Laser Pointer

A laser pointer or laser pen is a small portable and visible laser designed to highlight something of interest by projecting a small bright spot of colored light onto it.

Doctors say that laser pointers with power less than 5 milliwatts (5 mW) are safe to use, but devices with power of 100 mW or more sold on the Internet have recently caused permanent eye damage.

The small width of the beam and low power of typical laser pointers make the beam itself invisible in a reasonably clean atmosphere, showing a point of light when striking an opaque surface.

Some higher-powered pointers project a visible beam via scattering from dust particles or water/fog droplets along the beam path. Higher power and higher frequency lasers (green or blue color) may have a visible beam even in clean air because of Rayleigh scattering from air molecules, especially when viewed in moderately-to-dimly lit conditions.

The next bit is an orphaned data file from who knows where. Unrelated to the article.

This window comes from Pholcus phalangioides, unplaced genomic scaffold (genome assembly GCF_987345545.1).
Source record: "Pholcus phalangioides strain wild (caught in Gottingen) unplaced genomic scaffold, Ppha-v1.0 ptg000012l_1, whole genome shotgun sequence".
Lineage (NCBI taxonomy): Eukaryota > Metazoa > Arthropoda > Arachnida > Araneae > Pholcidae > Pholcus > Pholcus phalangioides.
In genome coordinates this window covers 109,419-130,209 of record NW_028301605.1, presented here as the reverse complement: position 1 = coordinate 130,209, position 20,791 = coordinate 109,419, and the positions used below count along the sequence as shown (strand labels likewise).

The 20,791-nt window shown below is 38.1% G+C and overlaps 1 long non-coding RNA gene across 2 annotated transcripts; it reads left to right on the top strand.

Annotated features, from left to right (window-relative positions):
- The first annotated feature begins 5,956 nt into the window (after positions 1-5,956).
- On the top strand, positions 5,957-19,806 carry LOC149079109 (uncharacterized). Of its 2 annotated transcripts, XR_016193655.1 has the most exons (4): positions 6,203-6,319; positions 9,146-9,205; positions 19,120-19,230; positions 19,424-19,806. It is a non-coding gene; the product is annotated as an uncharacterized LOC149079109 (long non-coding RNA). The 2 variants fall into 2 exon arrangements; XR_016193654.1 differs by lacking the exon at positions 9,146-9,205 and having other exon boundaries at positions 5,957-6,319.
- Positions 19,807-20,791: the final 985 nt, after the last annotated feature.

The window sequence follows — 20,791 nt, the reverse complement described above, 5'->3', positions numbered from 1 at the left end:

The intensity of such scattering increases when these beams are viewed from angles near the beam axis. Such pointers, particularly the green laser pointer, is used as an astronomical-object pointer for teaching purposes, in the same general manner as flashlights.

The recent low-cost availability of infrared (IR) diode laser modules of up to 1000 mW (1 watt) output has created a generation of IR-pumped frequency-doubled (DPSS) "laser pointers" in green, blue, and violet, of extremely high visible power (100-300 mW).

Because the IR in the beams of these lasers is difficult to filter and contributes heat which is difficult to dissipate in a pocket laser pointer package, it is often left as a beam component in cheaper high-power "pointers." This causes a degree of extra potential hazard in these devices.

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